5 Purdum, supra note 2, at 318 (stating Smith was Chairman of the House of Representatives’ “all-powerful Rules Committee” and a “staunch segregationist” from Virginia).

6 The racial attitudes of the First President and the Confederate General have been the source of much scholarship and inquiry. See Erica Armstrong Dunbar, George Washington, Slave Catcher, NYTimes, Feb. 16, 2015, available at http://www.nytimes.com/2015/02/16/opinion/george-washington-slave-catcher.html?_r=0 (noting that Washington inherited his first ten slaves at age eleven. Although, upon his death, George Washington emancipated his slaves; Martha Washington left her slaves to her inheritors.); Ta-Nehisi Coates, Arlington, Bobby Lee, and the ‘Peculiar Institution,’ Atlantic, Aug. 13, 2010, available at http://www.theatlantic.com/national/archive/2010/08/arlington-bobby-lee-and-the-peculiar-institution/61428/ (reviewing Elizabeth Brown Pryor’s biography on Robert E. Lee which details Lee’s relationship to slavery as cutting more than one way, and arguing that a “dislike [of] the institution” of slavery is but the shallowest understanding of Lee’s views on slavery).

7 Like many part of the United States, the demographic profile of Virginia’s 8th District has changed dramatically since the days when it was represented by Congressman Smith. See Immigrants in Virginia’s 8th Congressional District, Commonwealth Institute for Fiscal Analysis, Apr. 2013, available at http://www.thecommonwealthinstitute.org/wp-content/uploads/2013/04/CD8Profile.pdf (27.2% are foreign-born, 37.9% originating from Latin America, 35.5% from Asia, 15.6% from Africa and 9.3% from Europe. See, e.g., Alexandria 2010 Census Data Profile City of Alexandria, Dept. of Planning and Zoning, Feb. 2012, available at https://alexandriava.gov/uploadedFiles/planning/info/StatisticsDemographics/Alex2010DataProfileWeb.pdf. In 2010, Alexandria City’s population was about 24% foreign-born, including naturalized, temporary migrants, lawful permanent residents, refugees and unauthorized migrants. Id. Like much of the entire Washington, D.C. metropolitan area, Arlington County has also seen a rapid increase in immigrants from all over the world. See Annual Report, Arlington Public Schools 3, Aug. 20, 2014, available at http://www.apsva.us/cms/lib2/VA01000586/Centricity/Domain/8/APS%20Progress%20Report.pdf (finding that “APS Students hail from 111 nations, speak 98 languages and are richly diverse”).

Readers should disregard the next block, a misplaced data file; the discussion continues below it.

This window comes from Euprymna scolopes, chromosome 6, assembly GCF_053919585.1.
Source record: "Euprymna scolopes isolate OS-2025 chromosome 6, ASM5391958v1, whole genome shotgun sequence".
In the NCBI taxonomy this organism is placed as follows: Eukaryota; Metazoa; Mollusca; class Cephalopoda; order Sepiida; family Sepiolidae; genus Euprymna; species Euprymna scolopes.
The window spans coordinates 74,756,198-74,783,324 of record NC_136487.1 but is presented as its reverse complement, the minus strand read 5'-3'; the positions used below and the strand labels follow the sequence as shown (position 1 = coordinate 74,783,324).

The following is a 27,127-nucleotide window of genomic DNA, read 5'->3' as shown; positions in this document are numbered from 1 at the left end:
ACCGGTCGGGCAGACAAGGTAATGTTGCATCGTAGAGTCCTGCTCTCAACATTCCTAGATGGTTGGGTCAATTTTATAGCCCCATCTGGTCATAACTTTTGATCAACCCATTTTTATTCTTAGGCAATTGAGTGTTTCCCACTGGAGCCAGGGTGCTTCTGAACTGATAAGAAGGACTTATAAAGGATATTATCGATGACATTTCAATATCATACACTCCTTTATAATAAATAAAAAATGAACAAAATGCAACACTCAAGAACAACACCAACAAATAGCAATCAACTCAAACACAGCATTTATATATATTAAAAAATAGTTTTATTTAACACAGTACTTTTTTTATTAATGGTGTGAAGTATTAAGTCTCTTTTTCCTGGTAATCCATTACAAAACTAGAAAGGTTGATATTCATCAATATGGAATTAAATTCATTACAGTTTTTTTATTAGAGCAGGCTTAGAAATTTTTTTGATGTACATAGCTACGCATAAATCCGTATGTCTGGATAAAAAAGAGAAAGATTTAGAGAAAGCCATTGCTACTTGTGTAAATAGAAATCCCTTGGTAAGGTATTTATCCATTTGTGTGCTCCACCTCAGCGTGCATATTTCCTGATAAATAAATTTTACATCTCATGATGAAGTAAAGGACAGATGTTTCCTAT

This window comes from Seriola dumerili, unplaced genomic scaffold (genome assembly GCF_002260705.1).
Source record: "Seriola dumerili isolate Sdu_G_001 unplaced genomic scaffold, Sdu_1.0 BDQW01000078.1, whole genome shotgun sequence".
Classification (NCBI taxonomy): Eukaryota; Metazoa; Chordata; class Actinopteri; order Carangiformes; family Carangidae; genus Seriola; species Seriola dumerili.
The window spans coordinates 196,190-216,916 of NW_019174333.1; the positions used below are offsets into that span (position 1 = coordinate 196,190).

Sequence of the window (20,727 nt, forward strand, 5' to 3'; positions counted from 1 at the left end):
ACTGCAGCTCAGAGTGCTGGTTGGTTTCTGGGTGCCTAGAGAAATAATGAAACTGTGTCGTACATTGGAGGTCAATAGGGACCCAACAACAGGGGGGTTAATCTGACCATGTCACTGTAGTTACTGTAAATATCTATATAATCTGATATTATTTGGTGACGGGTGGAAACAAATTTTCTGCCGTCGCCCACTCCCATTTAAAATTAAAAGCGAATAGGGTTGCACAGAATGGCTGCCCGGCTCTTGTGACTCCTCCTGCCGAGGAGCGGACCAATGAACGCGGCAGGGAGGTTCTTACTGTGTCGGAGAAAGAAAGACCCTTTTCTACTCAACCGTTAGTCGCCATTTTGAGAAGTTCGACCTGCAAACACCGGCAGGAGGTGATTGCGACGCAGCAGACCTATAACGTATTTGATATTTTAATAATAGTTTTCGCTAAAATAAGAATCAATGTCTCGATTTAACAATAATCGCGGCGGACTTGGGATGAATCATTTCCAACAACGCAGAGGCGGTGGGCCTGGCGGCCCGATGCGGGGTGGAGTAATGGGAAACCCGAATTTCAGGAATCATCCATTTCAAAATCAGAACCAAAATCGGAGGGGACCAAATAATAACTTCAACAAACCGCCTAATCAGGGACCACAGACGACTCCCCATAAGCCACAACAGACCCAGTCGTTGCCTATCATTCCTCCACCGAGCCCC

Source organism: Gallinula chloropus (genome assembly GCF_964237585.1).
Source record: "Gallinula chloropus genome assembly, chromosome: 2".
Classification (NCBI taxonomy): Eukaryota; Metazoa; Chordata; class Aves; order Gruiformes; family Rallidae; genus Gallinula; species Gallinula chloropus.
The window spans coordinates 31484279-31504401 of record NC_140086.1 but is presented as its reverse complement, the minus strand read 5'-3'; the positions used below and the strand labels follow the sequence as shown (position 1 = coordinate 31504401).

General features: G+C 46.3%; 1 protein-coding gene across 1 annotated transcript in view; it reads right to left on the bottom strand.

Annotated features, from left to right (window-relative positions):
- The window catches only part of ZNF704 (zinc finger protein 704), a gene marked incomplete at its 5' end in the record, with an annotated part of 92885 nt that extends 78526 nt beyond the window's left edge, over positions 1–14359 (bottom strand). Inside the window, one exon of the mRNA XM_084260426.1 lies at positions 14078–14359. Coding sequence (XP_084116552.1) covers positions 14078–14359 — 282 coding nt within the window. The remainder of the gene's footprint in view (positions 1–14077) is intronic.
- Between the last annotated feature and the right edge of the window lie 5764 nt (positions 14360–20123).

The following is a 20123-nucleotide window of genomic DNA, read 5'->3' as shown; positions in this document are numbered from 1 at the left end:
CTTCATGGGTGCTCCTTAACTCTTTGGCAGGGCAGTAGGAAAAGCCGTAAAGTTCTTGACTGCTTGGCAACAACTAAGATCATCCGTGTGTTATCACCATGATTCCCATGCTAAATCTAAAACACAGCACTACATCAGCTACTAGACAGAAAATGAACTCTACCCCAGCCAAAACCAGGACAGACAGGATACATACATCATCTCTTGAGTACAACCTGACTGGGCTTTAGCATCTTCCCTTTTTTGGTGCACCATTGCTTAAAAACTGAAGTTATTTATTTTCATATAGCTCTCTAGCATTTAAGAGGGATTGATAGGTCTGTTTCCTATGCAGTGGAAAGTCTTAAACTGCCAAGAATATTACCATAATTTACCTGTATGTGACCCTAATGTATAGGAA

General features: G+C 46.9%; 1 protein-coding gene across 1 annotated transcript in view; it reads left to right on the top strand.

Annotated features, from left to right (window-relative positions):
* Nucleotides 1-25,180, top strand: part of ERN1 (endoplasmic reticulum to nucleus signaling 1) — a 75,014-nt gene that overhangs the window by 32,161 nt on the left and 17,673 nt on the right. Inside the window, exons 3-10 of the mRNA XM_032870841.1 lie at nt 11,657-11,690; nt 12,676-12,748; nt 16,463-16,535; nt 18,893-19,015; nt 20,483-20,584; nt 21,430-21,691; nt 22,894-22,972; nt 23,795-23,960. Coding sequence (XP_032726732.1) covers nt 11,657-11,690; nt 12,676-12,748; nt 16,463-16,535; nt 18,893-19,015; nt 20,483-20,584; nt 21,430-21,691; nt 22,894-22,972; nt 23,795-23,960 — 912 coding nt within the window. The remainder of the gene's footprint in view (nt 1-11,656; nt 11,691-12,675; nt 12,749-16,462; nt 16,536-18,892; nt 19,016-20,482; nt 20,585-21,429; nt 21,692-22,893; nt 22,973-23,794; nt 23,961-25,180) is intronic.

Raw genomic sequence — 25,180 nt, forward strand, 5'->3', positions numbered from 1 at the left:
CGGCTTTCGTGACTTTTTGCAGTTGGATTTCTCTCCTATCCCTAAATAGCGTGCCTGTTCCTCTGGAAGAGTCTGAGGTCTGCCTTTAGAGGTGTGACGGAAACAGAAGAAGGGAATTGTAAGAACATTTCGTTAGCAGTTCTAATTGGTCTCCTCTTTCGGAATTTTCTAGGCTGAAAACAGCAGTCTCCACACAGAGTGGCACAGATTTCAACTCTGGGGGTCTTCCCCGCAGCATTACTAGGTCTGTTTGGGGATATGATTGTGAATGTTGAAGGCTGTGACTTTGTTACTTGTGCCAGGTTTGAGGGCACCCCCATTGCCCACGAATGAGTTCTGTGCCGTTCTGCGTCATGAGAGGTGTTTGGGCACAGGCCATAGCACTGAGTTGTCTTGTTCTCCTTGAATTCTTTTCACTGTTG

8 See generally Diane McWhorter, Carry Me Home (2001).

9 Letter from a Birmingham Jail, Stanford, Apr. 16, 1963, available at https://kinginstitute.stanford.edu/king-papers/documents/letter-birmingham-jail; Letter from a Birmingham Jail, University of Pennsylvania African Studies Center, Apr. 16, 1963, (full text) available at http://www.africa.upenn.edu/Articles_Gen/Letter_Birmingham.html. At the EEOC’s 50th Celebration, Commissioner Charlotte Burrows interviewed Willie King, a former EEOC employee and the transcriber of Dr. King’s Letter from a Birmingham Jail. U.S. E.E.O.C., Interview with Willie King, Celebration of the 50th Anniversary of the EEOC, Jul. 2, 2015, (author’s notes). She shared her story as a 21-year-old woman working for the SCLC. She described the difficulty of transcribing and typing Dr. King’s response on scraps of toilet paper and the margins of newspapers. Id. She also described how she threw out the scraps without any idea that one day they would be valuable artifacts of his perseverance. Id. See also Sylvia Carignan, A Colleague Remembers Dr. Martin Luther King Jr., Gazette, Jan. 15, 2013, available at http://www.gazette.net/article/20130115/NEWS/130119652/1022/a-colleague-remembers-dr-martin-luther-king-jr&template=gazette.